Judges also must consider whether the harassment interferes with work performance, that court said.
Pawlenty isn’t the only judge to suggest the standard is too high. In December 2017, Hennepin County District Judge Mel Dickstein wrote in his Kenneh vs. Homeward Bound ruling that the benchmark forced him to throw out a case that should have been actionable.
State statute doesn’t call for such a high bar.
In 1982, the Legislature declared sexual harassment a form of discrimination under the Minnesota Human Rights Act. That law defined sexual harassment as “unwelcome sexual advances, requests for sexual favors, sexually motivated physical contact or other verbal or physical conduct or communication of a sexual nature.”
Sheila Engelemeier, an employment attorney who supports Moller’s bill, said that the 1982 Minnesota Legislature—not the courts—got it right. By enacting Moller’s bill, she said, state courts would be directed to listen to the Legislature, lower the bar on sexual harassment cases and let sexual harassment cases be heard in court.
“We must take this rock off the statute,” she said.
Business interests aren’t so sure that’s a good idea.
Mike Hickey is the state director of the National Federation of Independent Business. He testified against the bill on Feb. 7 just as he did in 2018.
Hickey said his members, many of whom are small employers lacking practice liability insurance, worry the legislation might result in loads of litigation that they can ill afford.
“We are very concerned this bill is taking the standard that every court in this country, federal and state, has used since 1986 and wiping it out without replacing it,” Hickey said.
Kurt Erickson, a labor and employment lawyer with Littler Mendelson P.C., agreed that if the bill was adopted into law, business’ litigation costs would rise. And there is little reason to go that route, he suggested: Courts already apply the severe or pervasive standard in a more “reasonable light” than detractors claim.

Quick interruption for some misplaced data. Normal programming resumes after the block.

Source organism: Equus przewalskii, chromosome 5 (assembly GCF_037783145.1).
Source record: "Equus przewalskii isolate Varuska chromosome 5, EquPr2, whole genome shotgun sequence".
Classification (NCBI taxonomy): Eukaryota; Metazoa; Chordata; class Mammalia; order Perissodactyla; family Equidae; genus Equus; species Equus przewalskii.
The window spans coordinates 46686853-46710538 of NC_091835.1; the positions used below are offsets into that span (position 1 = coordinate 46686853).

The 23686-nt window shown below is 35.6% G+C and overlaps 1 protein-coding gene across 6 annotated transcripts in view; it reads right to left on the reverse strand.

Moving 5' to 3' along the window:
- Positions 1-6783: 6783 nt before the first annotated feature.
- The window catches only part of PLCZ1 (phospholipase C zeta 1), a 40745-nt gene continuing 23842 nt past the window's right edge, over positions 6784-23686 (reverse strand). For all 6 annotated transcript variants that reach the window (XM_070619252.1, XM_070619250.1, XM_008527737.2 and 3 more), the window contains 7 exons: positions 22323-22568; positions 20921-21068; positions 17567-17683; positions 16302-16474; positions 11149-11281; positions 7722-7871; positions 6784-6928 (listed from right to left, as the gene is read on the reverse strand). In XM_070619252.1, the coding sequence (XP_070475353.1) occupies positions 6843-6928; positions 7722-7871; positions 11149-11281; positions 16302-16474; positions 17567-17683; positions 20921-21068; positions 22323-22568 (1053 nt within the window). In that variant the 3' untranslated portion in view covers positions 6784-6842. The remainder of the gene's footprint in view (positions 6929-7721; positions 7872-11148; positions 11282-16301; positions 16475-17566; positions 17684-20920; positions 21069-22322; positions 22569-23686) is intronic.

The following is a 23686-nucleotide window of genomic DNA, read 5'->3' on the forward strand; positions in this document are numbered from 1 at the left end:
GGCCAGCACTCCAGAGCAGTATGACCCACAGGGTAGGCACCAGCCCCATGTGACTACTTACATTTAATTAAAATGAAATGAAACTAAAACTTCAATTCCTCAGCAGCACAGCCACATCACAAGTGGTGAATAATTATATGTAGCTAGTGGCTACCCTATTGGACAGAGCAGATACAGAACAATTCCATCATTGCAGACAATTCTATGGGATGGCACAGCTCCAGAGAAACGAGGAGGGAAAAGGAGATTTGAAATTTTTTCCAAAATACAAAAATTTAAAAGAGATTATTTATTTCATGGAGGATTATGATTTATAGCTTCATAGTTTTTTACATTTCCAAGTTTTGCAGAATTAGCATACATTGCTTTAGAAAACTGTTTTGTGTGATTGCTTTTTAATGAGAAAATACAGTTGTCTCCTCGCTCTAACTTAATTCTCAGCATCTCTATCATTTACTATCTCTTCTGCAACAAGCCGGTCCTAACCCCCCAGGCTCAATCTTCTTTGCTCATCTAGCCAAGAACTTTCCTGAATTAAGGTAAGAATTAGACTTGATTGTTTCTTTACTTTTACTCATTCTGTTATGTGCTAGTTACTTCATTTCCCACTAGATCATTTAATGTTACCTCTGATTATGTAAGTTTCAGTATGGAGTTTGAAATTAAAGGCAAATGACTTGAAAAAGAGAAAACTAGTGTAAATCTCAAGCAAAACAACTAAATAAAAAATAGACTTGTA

“What we can do—and with the Minnesota courts have done—is interpret the Minnesota Human Rights Act, for lack of a better way to say it, in a much more employee-friendly manner,” he said. “That is the history.”
Ultimately all the House committee members voted for Moller’s bill. But several Republicans expressed new reservations. Rep. Peggy Scott, R-Andover, voted for the bill last year and even gave it a hearing as chair of the old Judiciary and Civil Law committee. But she said she has learned more since then.
She said she now worries about the bill’s “offensive environment” phrasing and urged that its implications be carefully studied.
“I don’t want to be sexually harassed, I don’t want my daughter to be sexually harassed,” Scott said. “But I also have a son and a husband and I don’t want them to be falsely accused. … This is serious business.”
Scott offered an amendment that would have retained a form of the current standard, but altered to say “severe and pervasive.” That motion failed.
Rep. Brian Johnson, R-Cambridge, was last year’s House Public Safety committee chair. He said that, while he would vote to pass the bill out of committee, he thinks it needs more work.
“I do trust that the author will work with the groups and try to make this a better bill, addressing some of the concerns that we have,” he said.
In the end, it got a 16-0 vote and was sent to the general register to await a House floor vote. So far, however, no Senate companion has emerged.
Senate Majority Leader Paul Gazelka, R-Nisswa, said Monday that he is not sure whether a companion bill would get a hearing in the upper chamber.
“Certainly I am open to that,” Gazelka said. “But in terms of the actual language that is coming out of the House, I can tell you that a lot of people from a lot of different groups have said that would be problematic.”
“We’re going to be cautious on it,” said Sen. Warren Limmer, R-Maple Grove, when asked if he would hear the bill’s Senate version should it reach his Judiciary committee.
“We are not going to ignore the issue,” Limmer said. ”But we may come up with a different version.”